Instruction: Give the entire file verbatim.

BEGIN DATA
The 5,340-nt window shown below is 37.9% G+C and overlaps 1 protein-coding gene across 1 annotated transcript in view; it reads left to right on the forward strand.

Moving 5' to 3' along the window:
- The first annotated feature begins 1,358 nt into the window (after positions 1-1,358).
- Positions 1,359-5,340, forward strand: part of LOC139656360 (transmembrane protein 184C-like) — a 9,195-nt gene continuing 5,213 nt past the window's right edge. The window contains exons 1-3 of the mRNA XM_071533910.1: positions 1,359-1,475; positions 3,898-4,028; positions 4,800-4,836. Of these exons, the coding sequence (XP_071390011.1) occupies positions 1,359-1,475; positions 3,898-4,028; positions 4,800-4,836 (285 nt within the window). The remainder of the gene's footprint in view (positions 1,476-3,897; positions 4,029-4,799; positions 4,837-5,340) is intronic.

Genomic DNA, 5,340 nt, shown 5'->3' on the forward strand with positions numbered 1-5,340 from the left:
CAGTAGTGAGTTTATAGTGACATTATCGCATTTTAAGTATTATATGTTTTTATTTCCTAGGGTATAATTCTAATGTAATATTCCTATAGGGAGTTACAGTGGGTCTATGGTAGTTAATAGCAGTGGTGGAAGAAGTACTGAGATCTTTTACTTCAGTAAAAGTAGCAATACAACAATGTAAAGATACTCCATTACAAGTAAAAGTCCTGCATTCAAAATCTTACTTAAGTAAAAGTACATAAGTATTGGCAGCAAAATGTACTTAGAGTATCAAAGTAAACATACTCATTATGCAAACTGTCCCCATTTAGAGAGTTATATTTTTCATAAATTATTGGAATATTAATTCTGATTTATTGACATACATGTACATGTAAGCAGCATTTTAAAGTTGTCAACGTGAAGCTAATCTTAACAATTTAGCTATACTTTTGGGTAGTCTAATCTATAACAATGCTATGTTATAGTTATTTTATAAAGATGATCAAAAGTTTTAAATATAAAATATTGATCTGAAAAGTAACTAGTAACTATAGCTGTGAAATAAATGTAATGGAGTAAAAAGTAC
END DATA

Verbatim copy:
The 5,340-nt window shown below is 37.9% G+C and overlaps 1 protein-coding gene across 1 annotated transcript in view; it reads left to right on the forward strand.

Moving 5' to 3' along the window:
- The first annotated feature begins 1,358 nt into the window (after positions 1-1,358).
- Positions 1,359-5,340, forward strand: part of LOC139656360 (transmembrane protein 184C-like) — a 9,195-nt gene continuing 5,213 nt past the window's right edge. The window contains exons 1-3 of the mRNA XM_071533910.1: positions 1,359-1,475; positions 3,898-4,028; positions 4,800-4,836. Of these exons, the coding sequence (XP_071390011.1) occupies positions 1,359-1,475; positions 3,898-4,028; positions 4,800-4,836 (285 nt within the window). The remainder of the gene's footprint in view (positions 1,476-3,897; positions 4,029-4,799; positions 4,837-5,340) is intronic.

Genomic DNA, 5,340 nt, shown 5'->3' on the forward strand with positions numbered 1-5,340 from the left:
CAGTAGTGAGTTTATAGTGACATTATCGCATTTTAAGTATTATATGTTTTTATTTCCTAGGGTATAATTCTAATGTAATATTCCTATAGGGAGTTACAGTGGGTCTATGGTAGTTAATAGCAGTGGTGGAAGAAGTACTGAGATCTTTTACTTCAGTAAAAGTAGCAATACAACAATGTAAAGATACTCCATTACAAGTAAAAGTCCTGCATTCAAAATCTTACTTAAGTAAAAGTACATAAGTATTGGCAGCAAAATGTACTTAGAGTATCAAAGTAAACATACTCATTATGCAAACTGTCCCCATTTAGAGAGTTATATTTTTCATAAATTATTGGAATATTAATTCTGATTTATTGACATACATGTACATGTAAGCAGCATTTTAAAGTTGTCAACGTGAAGCTAATCTTAACAATTTAGCTATACTTTTGGGTAGTCTAATCTATAACAATGCTATGTTATAGTTATTTTATAAAGATGATCAAAAGTTTTAAATATAAAATATTGATCTGAAAAGTAACTAGTAACTATAGCTGTGAAATAAATGTAATGGAGTAAAAAGTAC